The chief of the Federal Aviation Administration has assured lawmakers his office is strengthening aircraft self-certification rules in the wake of legislation stemming from two Boeing 737 Max groundings.

As part of an effort to heighten oversight, the FAA has also limited delegation to Boeing of some work related to 737 Max 10 and 777-9 certification, FAA administrator Steve Dickson says during an aviation committee hearing on 21 October.

“We’ve also limited delegated functions for critical design features” on those aircraft, Dickson says, without elaborating.


Source: FAA

FAA administrator Steve Dickson

Boeing is working to certificate both aircraft, with plans to begin delivering the types in 2023.

“We are delegating fewer responsibilities to manufacturers, and we are demanding more transparency from them,” Dickson says during a House Committee on Transportation and Infrastructure hearing. “In the nearly three years since these tragedies, we have made tangible and lasting safety improvements.”

Lawmakers called Dickson to testify for the purpose of reviewing changes made by the FAA in response to a 2020 law aimed at improving the aircraft-certification process.

A Lion Air 737 Max 8 crashed in October 2018, followed in March 2019 by the crash of an Ethiopian Airlines aircraft of the same model. The accidents killed 346 people and set in motion broad criticism about Boeing’s design of the jet and the FAA’s oversight.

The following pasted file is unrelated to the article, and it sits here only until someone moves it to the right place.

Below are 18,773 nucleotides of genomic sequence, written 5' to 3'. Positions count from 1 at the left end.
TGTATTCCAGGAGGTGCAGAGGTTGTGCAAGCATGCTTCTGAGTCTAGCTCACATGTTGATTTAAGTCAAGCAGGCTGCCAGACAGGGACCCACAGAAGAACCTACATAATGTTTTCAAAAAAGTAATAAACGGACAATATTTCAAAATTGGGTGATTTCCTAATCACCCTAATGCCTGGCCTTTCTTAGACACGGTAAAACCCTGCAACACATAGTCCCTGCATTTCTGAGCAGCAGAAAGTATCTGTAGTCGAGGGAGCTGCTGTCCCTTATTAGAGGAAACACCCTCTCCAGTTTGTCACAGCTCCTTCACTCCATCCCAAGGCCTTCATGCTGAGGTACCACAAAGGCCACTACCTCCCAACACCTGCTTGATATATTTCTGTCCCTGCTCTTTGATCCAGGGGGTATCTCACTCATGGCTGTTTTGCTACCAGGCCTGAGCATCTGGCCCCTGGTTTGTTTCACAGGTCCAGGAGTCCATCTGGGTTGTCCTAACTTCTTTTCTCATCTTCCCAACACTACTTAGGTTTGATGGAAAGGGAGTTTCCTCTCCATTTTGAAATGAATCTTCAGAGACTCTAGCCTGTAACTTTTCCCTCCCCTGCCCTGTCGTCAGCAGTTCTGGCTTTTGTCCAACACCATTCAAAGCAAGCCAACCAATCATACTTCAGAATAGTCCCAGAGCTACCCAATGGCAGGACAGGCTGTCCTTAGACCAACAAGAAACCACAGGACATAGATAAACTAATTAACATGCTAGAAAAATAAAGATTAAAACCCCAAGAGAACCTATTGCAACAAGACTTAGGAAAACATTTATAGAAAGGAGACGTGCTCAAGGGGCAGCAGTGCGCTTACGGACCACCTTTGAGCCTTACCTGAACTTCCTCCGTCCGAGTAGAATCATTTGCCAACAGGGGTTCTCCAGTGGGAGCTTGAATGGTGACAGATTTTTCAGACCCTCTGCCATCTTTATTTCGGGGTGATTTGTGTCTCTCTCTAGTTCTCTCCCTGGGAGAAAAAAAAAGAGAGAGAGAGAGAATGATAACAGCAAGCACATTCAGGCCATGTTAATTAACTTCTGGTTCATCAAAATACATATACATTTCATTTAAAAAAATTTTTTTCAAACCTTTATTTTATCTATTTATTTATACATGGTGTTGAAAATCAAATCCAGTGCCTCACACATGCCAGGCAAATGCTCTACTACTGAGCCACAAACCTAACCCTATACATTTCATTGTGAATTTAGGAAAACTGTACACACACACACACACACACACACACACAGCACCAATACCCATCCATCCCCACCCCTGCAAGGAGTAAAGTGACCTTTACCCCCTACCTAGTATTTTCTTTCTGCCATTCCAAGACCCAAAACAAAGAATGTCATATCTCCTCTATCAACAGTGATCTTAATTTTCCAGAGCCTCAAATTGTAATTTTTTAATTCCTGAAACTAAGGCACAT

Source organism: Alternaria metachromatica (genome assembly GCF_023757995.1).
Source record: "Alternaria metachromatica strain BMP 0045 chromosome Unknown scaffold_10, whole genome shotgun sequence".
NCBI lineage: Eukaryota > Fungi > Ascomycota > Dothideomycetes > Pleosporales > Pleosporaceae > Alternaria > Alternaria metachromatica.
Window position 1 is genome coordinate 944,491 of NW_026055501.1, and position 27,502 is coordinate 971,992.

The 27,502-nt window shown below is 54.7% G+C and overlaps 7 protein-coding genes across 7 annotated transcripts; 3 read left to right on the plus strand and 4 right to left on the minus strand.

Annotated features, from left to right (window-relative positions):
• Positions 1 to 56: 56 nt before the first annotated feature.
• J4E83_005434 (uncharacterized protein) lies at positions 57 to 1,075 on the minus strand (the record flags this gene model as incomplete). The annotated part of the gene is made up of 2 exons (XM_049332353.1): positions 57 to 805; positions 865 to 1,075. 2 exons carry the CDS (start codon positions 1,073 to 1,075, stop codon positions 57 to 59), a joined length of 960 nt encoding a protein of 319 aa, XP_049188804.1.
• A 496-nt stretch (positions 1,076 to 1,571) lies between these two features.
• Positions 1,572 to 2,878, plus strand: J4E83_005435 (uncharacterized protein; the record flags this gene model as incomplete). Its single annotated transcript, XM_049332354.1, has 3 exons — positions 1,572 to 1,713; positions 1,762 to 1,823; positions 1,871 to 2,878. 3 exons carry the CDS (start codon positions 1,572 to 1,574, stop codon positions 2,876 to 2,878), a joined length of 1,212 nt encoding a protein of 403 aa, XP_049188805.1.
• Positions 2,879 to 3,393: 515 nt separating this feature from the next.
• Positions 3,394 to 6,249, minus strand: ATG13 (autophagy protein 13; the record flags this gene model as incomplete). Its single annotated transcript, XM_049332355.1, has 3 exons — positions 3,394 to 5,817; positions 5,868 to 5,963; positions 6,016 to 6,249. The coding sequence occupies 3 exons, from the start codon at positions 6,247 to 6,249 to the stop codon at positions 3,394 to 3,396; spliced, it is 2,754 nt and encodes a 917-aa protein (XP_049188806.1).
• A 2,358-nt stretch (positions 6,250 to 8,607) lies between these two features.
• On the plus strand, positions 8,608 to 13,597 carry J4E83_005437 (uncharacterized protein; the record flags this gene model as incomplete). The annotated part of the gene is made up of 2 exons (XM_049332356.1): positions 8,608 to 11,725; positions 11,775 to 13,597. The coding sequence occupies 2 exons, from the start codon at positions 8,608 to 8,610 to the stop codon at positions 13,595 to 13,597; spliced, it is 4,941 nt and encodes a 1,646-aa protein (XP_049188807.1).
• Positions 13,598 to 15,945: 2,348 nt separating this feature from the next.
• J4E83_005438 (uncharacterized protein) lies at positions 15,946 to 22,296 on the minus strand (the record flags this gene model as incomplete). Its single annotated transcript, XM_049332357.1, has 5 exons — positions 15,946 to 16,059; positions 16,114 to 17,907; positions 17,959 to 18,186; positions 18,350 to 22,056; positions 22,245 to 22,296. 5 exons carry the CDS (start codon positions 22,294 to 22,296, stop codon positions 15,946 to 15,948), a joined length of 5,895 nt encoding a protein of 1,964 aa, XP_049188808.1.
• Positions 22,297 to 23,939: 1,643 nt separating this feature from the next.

The resulting law, signed by President Donald Trump in December 2020, requires the to FAA review aviation manufacturers’ “Organization Designation Authorizations” (ODA) – programmes under which the FAA delegates certification work to manufactures.

“In general, our approach to aircraft certification and safety oversight has changed,” Dickson says. “The FAA’s relationship with manufacturers is evolving. We are prioritising oversight of manufacturers and working to focus that oversight on safety critical areas.”

Dickson says the FAA is now “demanding more transparency” from aerospace manufacturers and delegating less regulatory oversight to them.

The law also mandates that the FAA hire more technical staff and address pilot performance factors, and it ordered the FAA to require aircraft manufacturers to have organisation-wide safety structures called “safety management systems” (SMS).

Dickson says the FAA has accomplished nearly 200 of the law’s 300 requirements, though many outstanding provisions involve rules yet to be finalised.

“We expect to implement significant changes to our policies and procedures for delegating certification authority to private entities,” Dickson’s prepared testimony says.

Following the 737 Max crashes, Boeing faced allegations that its managers pressured employees in its ODA division. The FAA faced criticism about its approval of “changed” products, such as the 737 Max, which is an updated variant of a model first certificated in 1967. Additionally, the crashes sparked questions about how pilots should be expected to respond to cockpit problems.

Dickson tells lawmakers the FAA is developing guidance to ensure changes made to aircraft designs “are evaluated from a total aircraft perspective”. The FAA is also reviewing assumptions related to pilot-response times.